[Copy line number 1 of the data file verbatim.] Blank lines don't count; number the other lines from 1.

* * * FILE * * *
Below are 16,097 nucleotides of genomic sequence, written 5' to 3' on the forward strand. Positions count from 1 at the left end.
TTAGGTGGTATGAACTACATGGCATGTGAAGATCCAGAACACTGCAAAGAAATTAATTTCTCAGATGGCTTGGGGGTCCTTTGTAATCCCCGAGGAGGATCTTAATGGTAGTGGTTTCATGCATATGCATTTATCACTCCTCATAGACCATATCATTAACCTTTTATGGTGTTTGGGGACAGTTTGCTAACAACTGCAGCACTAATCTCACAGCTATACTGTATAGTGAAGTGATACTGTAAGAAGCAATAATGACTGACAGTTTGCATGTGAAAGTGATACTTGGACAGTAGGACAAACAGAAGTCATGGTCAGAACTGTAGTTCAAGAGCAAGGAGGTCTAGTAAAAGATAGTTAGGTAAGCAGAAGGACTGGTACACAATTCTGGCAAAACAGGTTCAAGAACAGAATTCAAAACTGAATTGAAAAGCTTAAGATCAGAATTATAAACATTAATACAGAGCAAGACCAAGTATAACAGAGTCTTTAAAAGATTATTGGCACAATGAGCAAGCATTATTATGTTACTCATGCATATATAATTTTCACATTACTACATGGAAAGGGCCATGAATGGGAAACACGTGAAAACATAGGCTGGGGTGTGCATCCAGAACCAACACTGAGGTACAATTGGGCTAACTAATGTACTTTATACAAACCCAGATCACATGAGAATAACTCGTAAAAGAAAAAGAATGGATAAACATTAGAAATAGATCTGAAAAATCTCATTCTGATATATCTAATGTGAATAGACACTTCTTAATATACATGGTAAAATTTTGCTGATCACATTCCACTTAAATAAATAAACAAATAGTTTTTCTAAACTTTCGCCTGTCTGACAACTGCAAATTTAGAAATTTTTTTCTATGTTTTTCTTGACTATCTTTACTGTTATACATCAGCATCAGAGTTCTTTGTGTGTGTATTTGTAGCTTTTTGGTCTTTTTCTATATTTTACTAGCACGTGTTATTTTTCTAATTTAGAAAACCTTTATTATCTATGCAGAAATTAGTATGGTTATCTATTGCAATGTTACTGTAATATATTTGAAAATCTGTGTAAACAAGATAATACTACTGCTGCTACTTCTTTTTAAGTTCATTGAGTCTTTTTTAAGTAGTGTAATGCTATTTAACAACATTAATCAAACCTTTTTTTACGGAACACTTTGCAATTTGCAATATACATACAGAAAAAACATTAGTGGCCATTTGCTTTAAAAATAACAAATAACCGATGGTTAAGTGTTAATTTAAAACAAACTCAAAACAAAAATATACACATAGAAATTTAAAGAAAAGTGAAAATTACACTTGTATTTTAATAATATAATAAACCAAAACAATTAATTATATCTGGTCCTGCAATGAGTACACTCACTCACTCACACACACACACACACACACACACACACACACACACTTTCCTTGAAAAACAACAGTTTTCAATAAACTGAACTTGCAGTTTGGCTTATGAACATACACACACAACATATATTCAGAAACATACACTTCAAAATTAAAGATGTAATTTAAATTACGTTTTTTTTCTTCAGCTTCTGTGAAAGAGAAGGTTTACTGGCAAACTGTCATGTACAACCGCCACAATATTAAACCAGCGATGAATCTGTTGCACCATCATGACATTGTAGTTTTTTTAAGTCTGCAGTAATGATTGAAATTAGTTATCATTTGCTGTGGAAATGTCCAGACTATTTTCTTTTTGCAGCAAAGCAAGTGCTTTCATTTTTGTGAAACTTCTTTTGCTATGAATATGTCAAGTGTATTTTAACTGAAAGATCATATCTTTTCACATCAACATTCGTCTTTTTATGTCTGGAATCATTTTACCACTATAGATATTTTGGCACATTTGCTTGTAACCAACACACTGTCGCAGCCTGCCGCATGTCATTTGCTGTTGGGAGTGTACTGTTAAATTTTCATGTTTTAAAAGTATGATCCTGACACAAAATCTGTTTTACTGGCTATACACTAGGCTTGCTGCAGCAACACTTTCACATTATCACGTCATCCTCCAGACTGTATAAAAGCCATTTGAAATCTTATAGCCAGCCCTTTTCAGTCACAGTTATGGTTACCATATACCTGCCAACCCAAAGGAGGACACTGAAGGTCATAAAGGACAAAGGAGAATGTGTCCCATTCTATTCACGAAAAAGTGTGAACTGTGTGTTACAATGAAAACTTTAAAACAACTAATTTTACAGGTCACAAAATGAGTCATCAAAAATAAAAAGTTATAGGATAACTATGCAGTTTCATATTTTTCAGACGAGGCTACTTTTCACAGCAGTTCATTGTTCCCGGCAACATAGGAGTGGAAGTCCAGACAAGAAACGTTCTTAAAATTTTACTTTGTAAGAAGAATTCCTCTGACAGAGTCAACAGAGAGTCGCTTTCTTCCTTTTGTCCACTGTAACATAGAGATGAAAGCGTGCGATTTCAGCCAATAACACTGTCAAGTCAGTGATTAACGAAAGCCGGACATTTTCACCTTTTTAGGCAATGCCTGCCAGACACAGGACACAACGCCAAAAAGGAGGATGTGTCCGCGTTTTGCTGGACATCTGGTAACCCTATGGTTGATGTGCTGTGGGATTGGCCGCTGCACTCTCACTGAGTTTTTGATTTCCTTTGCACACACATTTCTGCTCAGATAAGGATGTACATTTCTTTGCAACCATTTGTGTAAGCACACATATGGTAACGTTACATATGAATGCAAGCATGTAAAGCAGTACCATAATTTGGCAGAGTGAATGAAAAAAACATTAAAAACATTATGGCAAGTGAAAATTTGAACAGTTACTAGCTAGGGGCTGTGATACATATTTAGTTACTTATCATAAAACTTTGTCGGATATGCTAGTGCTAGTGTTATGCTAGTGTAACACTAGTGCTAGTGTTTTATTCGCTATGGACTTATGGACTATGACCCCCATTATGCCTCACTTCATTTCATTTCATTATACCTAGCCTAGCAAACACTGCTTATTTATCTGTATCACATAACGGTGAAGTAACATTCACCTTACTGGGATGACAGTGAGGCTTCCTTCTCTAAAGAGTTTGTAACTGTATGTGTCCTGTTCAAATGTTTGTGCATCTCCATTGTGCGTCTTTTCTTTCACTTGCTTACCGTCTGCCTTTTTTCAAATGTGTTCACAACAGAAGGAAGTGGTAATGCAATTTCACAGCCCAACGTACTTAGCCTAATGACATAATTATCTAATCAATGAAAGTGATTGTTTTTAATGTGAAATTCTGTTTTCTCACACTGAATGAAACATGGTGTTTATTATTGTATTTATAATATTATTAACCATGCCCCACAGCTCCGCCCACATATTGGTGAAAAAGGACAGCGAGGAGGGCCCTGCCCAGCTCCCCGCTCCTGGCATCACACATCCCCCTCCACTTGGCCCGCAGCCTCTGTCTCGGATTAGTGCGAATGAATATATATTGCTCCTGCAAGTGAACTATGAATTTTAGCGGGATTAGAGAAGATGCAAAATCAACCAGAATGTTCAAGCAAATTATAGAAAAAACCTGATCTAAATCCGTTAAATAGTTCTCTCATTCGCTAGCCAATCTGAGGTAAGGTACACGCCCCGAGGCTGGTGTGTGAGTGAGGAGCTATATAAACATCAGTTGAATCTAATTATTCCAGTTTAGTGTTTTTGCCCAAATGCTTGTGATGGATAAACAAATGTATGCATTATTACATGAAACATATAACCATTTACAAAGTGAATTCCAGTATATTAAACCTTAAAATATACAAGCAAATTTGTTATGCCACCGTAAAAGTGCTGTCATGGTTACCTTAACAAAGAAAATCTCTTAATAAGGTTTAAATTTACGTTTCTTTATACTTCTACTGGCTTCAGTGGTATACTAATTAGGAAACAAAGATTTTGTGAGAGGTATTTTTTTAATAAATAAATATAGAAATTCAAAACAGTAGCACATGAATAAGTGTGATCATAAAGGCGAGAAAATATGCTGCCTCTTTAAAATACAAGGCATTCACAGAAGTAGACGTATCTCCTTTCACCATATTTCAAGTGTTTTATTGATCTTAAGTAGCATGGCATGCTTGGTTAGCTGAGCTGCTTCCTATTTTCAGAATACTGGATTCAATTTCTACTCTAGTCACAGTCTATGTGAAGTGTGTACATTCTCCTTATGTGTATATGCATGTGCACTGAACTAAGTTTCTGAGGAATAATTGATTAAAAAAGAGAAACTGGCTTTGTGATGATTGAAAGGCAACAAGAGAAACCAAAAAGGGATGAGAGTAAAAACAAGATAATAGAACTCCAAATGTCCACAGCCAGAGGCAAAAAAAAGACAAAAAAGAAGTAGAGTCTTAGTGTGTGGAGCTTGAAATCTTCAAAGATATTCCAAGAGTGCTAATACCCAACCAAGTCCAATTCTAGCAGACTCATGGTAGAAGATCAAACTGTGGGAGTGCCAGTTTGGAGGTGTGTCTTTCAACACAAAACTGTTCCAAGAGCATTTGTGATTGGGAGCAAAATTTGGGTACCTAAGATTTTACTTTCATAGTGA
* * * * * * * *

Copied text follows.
Below are 16,097 nucleotides of genomic sequence, written 5' to 3' on the forward strand. Positions count from 1 at the left end.